Seventy years after Hiroshima and Nagasaki were devastated by atomic bombs, the nightmarish scale of destruction and radiation left behind continue to haunt us.
August 6 marks seven decades since Hiroshima was bombed, followed by Nagasaki just three days later, both cities razed by the only atomic weapons ever used in warfare. Up to 80,000 people in Hiroshima were killed instantly, with conservative estimates of more than160,000 deaths in the four months after the bombing. In Nagasaki, an estimated 40,000 were killed instantly, and up to 80,000 in the proceeding four months.
VIDEO: UBC Associate Professor and Keidanren Chair in Japanese Research Julian Dierkes discusses the bombings, and how they resonate with us today
What was the context of the bombing of Hiroshima and Nagasaki?
War, initiated in 1931 by Japan, had been going on in the Asia Pacific region for nearly 15 years at that point—an undeclared war initially by Japan. American bombing raids targeting Japanese cities had been going on for months.
Japan, to some extent, had been working on a nuclear program, as was everyone else at the time. The technology was known, but its use against Japan was unexpected.
What was the immediate reaction to the bombs?
The most significant reaction, in historical terms, came a week later, with Japan’s surrender. There are remaining historical debates about what would have happened had there not been a nuclear bomb, but it’s fair to say that the use of the weapon certainly hastened the end of the Pacific War.
What were the immediate and long-term effects of the bombing?
The immediate effects were massive death and destruction. And because they were nuclear bombs, there were the long-term effects. People alive at the time, as well as next generations, continue to suffer from radiation poisoning and associated higher cancer rates.
Today, the cities of Hiroshima and Nagasaki are very involved in commemorating the events and are also taking a lead in the movement against nuclear arms. That’s quite interesting because they’re cities, and cities are not involved in weaponry in principle. But they have embraced the status of being the first and only victims of atomic bombs, and have used that status to speak out against nuclear weapons.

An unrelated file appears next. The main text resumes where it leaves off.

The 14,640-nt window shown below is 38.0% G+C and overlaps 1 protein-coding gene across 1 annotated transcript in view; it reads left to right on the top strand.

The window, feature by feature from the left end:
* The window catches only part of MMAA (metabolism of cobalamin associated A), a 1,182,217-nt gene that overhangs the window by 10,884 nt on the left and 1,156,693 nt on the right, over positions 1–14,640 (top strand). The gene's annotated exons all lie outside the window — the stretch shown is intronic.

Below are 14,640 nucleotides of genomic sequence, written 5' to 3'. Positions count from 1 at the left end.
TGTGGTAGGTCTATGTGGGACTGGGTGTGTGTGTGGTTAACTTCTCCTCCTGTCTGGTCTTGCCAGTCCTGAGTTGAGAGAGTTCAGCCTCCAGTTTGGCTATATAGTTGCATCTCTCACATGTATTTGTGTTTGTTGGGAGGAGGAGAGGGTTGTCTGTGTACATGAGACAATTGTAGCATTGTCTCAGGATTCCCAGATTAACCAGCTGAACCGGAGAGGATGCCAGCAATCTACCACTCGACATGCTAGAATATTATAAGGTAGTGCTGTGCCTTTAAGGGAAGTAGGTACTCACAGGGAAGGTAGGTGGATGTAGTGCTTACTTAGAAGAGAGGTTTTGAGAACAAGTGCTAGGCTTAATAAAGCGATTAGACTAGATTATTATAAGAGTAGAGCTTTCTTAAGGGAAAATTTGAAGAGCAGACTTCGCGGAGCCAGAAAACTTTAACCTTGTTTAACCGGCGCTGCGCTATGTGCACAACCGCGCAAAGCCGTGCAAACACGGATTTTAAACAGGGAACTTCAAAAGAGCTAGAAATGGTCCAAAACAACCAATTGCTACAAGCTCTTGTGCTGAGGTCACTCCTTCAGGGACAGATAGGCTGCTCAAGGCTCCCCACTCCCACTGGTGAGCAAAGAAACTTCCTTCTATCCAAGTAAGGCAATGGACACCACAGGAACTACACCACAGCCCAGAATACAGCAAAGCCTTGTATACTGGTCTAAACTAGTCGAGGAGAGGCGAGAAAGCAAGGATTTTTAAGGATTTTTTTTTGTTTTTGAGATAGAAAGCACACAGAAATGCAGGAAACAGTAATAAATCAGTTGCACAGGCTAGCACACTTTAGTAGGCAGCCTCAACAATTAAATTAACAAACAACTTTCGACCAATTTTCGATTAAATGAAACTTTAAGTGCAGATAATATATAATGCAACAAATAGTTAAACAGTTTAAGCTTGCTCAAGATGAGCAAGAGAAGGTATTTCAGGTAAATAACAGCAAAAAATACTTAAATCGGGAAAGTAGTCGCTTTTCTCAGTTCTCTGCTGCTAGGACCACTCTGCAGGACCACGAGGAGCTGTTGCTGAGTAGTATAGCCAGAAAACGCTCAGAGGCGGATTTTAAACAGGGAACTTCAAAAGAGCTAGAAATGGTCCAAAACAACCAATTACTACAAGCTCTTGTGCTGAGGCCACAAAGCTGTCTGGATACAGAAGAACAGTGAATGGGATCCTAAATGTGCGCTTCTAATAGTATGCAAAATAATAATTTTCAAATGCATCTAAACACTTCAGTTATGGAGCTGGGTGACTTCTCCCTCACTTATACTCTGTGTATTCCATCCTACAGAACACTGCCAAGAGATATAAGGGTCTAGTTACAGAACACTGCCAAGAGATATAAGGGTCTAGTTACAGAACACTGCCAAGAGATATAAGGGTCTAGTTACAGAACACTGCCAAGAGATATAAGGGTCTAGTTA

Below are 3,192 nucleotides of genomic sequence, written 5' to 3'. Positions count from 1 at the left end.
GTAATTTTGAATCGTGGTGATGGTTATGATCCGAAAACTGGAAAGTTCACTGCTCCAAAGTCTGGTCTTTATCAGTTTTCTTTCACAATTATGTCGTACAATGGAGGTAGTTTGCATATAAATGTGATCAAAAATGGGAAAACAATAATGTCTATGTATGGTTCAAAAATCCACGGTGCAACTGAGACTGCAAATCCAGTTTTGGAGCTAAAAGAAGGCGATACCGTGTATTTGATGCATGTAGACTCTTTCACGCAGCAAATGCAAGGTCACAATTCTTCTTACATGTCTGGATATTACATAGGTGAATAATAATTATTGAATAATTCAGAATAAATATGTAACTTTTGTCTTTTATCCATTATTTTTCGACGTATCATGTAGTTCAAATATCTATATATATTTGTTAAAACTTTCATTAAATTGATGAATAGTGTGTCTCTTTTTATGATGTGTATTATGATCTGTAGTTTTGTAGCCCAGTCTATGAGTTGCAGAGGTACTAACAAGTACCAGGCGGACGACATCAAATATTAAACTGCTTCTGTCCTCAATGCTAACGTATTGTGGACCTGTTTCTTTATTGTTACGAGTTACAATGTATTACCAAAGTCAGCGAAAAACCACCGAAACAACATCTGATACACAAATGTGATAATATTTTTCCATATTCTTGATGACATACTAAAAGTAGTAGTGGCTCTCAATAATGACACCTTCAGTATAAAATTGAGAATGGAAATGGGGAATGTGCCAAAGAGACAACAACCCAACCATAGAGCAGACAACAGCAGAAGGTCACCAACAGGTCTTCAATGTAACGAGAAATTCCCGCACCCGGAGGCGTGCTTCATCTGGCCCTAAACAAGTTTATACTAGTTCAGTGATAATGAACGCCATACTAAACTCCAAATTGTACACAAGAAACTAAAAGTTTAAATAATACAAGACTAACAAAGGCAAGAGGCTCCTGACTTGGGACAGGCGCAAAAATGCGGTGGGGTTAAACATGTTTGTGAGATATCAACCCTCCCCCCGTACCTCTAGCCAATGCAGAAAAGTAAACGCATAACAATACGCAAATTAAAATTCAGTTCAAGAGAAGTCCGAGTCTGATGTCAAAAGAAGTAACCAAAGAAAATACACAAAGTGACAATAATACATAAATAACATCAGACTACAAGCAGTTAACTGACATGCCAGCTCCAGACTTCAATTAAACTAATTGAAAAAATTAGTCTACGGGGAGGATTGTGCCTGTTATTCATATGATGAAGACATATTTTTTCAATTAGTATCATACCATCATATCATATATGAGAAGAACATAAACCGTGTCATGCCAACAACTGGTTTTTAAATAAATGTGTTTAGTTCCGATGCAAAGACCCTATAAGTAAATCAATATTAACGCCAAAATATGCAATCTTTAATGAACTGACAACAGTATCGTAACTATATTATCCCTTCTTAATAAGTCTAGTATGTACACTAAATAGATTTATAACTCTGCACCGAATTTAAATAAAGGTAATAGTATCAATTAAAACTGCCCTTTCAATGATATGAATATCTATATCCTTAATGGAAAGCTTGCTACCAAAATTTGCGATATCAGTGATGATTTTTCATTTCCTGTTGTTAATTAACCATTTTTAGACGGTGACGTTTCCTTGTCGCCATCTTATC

What was the U.S.-Japan relationship after the end of the war?
Japan’s post-war history is intimately tied up with the U.S. The way the treaty between the U.S. and Japan was framed, coupled with the new Japanese constitution, meant that Japanese military expenses were low. That freed up resources for investments and economic growth and it turned the U.S. into a major economic partner.
It’s one of the big twists of the 20th century that the U.S. unleashed this technology on an aggressor nation who then went on to become one of America’s closest partners.
What happened in the post-war era is structured around the Cold War, then the Korean War and subsequently the Vietnam War, when Japan became a staging ground for U.S. military forces. Japan was firmly in the American camp and so very quickly its future became intrinsically bound to the U.S. trajectory. That remains the case today.
What sorts of commemorations are planned in Japan?
What typically happens is a gathering on the date and time of the bombings. In Hiroshima it will be centered at what is now called the Peace Dome. It’s an iconic structure, because the building survived the bomb blast and has been preserved ever since. The Peace Museum and Peace Memorial Park were built around it and are now a UNESCO World Heritage Site.
Most likely there’ll be a large gathering involving victims, although they’re aging. What will be a little bit difficult is that Japan suffered the Fukushima nuclear disaster four years ago. Some of the residents of the Fukushima prefecture surrounding the nuclear power plant damaged by the tsunami have begun referring to themselves as “Hibakusha”, the same term applied to radiation victims of Hiroshima and Nagasaki.
It’s a controversial adoption of that term. The perception among Fukushima residents is that they were victimized by the Japanese state, because it’s involved in nuclear industry. They have taken on the mantle of adding a Japanese voice to international discussions about the risks of nuclear power. I would be very surprised if some of those voices were not be represented in the 70th anniversary commemorations. They, like those bombed and later generations in Hiroshima and Nagasaki, see themselves as victimized by nuclear technology.